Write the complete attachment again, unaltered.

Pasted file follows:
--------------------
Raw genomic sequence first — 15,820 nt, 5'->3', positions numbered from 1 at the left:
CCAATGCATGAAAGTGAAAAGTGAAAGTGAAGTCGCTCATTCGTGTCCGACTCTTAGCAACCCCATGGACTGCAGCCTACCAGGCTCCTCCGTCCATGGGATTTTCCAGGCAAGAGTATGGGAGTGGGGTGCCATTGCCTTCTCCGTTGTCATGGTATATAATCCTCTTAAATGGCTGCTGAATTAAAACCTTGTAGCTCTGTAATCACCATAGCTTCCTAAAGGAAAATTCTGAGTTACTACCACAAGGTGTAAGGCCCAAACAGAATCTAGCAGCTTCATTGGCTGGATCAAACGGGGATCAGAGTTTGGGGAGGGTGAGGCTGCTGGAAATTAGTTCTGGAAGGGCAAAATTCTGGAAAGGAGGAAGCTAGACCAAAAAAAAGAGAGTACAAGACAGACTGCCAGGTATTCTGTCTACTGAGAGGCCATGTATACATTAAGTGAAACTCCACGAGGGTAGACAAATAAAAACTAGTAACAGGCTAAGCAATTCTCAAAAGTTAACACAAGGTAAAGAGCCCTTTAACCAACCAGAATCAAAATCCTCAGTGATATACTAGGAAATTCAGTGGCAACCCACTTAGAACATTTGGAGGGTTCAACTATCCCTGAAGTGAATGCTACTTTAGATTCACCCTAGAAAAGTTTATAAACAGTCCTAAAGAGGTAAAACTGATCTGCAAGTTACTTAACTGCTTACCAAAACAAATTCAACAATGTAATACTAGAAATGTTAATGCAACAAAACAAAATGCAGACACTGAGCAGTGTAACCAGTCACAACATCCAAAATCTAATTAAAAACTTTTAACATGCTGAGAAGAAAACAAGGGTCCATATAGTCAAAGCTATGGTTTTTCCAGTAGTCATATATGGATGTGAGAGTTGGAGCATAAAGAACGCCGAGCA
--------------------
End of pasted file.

Raw genomic sequence first — 15,820 nt, 5'->3', positions numbered from 1 at the left:
CCAATGCATGAAAGTGAAAAGTGAAAGTGAAGTCGCTCATTCGTGTCCGACTCTTAGCAACCCCATGGACTGCAGCCTACCAGGCTCCTCCGTCCATGGGATTTTCCAGGCAAGAGTATGGGAGTGGGGTGCCATTGCCTTCTCCGTTGTCATGGTATATAATCCTCTTAAATGGCTGCTGAATTAAAACCTTGTAGCTCTGTAATCACCATAGCTTCCTAAAGGAAAATTCTGAGTTACTACCACAAGGTGTAAGGCCCAAACAGAATCTAGCAGCTTCATTGGCTGGATCAAACGGGGATCAGAGTTTGGGGAGGGTGAGGCTGCTGGAAATTAGTTCTGGAAGGGCAAAATTCTGGAAAGGAGGAAGCTAGACCAAAAAAAAGAGAGTACAAGACAGACTGCCAGGTATTCTGTCTACTGAGAGGCCATGTATACATTAAGTGAAACTCCACGAGGGTAGACAAATAAAAACTAGTAACAGGCTAAGCAATTCTCAAAAGTTAACACAAGGTAAAGAGCCCTTTAACCAACCAGAATCAAAATCCTCAGTGATATACTAGGAAATTCAGTGGCAACCCACTTAGAACATTTGGAGGGTTCAACTATCCCTGAAGTGAATGCTACTTTAGATTCACCCTAGAAAAGTTTATAAACAGTCCTAAAGAGGTAAAACTGATCTGCAAGTTACTTAACTGCTTACCAAAACAAATTCAACAATGTAATACTAGAAATGTTAATGCAACAAAACAAAATGCAGACACTGAGCAGTGTAACCAGTCACAACATCCAAAATCTAATTAAAAACTTTTAACATGCTGAGAAGAAAACAAGGGTCCATATAGTCAAAGCTATGGTTTTTCCAGTAGTCATATATGGATGTGAGAGTTGGAGCATAAAGAACGCCGAGCA